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Researchers Tap Microsoft Brainwave FPGAs to Speed Physics Research

Researchers Tap Microsoft Brainwave FPGAs to Speed Physics Research

The rise of machine learning bolstered by heterogeneous computing as an important tool in science seems to gather more evidence daily. Recently a group of scientists from Fermilab, MIT, CERN, University of Washington and elsewhere demonstrated a new ML technique for accelerating identification of high energy particle signatures using Microsoft’s Project Brainwave platform that deploys FPGAs. The researchers were able to demonstrate a 30x to 175x reduction in time required compared to existing methods in their work which they emphasize is a POC effort.

The researchers have written a paper posted on arXiv (FPGA-accelerated machine learning inference as a service for particle physics computing) and a there’s brief account of their work posted on the MIT web site. In brief, the team was able to train their new system to identify images of top quarks, the most massive type of elementary particle, some 180 times heavier than a proton.

Repeating a refrain well-known to computer scientists, the physics researchers note in their paper the importance of the emergence of heterogeneous computer architectures (CPUs plus accelerators) to speed a wide range of computations including AI methods. Finding code optimized for these new systems, however, can be problematic.

They write, “To capitalize on this new wave of heterogeneous computing and specialized hardware, particle physicists have two primary options: Adapt domain-specific algorithms to run on specialized accelerator hardware. This option takes advantage of specific human expert knowledge, but can be challenging to implement on new and potentially changing hardware platforms with different computing paradigms (such as CUDA or Verilog).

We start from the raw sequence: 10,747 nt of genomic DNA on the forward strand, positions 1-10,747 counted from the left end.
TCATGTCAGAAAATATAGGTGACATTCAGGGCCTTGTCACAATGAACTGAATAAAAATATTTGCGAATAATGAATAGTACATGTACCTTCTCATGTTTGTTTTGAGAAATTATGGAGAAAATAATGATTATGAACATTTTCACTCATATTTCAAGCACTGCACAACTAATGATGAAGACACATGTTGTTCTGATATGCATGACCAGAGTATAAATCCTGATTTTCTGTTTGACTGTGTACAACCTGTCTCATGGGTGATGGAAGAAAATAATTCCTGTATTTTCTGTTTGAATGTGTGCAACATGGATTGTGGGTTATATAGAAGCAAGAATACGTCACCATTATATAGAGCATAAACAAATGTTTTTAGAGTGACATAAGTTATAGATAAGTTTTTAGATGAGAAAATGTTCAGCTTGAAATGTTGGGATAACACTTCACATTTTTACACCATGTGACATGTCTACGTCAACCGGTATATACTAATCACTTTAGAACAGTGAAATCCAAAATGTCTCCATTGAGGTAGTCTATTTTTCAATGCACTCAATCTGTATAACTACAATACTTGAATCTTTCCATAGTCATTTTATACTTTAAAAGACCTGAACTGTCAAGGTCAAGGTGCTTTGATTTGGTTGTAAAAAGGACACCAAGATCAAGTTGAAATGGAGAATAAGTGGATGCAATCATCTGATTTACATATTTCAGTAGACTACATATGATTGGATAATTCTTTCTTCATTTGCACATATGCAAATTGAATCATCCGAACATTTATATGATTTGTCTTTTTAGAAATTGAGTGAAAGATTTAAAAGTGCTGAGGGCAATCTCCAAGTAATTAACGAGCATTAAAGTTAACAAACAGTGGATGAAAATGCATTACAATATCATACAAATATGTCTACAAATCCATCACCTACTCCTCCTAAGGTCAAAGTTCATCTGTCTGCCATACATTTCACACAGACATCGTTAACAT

Design ML algorithms to replace domain-specific algorithms . This option has the advantage of running natively on specialized hardware, but it can be a challenge to map specific physics problems onto ML solutions.

In this instance, the researchers chose the second option where a known ML algorithm is adapted to solve the physics problem:

“We focus on the acceleration of the ResNet-50 convolutional neural network model and adapt it to physics applications. As an example, we interpret jets, collimated sprays of particles produced in LHC collisions, as 2D images that are classified by ResNet-50. We keep the same architecture but train new weights to distinguish top quark jets from light quark and gluon jets. Using a publicly available dataset, we compare our model against other state-of-the-art models in the literature and find similarly excellent performance. We also discuss the potential for Brainwave to be used in other particle physics applications. For example, neutrino event reconstruction deploys large convolution neural networks in their experiments and large network inferences are a bottleneck in their cur- rent computing workflow. Coprocessor-accelerated machine learning inference could be deployed for such neutrino experiments today.”

They also commented on the Microsoft Brainwave platform: “…FPGAs as a computing solution offers a combination of low power usage, parallelization, and programmable hardware. Another important aspect of FPGA inference for the particle physics community, compared to GPU acceleration, is that batching is not required for high performance; FPGA performance is not diminished for serial processing. The Brainwave system, in particular, has demonstrated the use of FPGAs in a cloud system to accelerate ML inference at large scale.”

It’s an interesting paper and one of what seems like a number of emerging efforts by domain scientists to tackle use of AI on heterogeneous architectures and capture their lessons for others to take advantage of.

Link to MIT article:

http://news.mit.edu/2019/boosting-computing-power-for-future-particle-physics-mit-lns-0819  

Link to paper: https://arxiv.org/pdf/1904.08986.pdf  

Source: www.hpcwire.com

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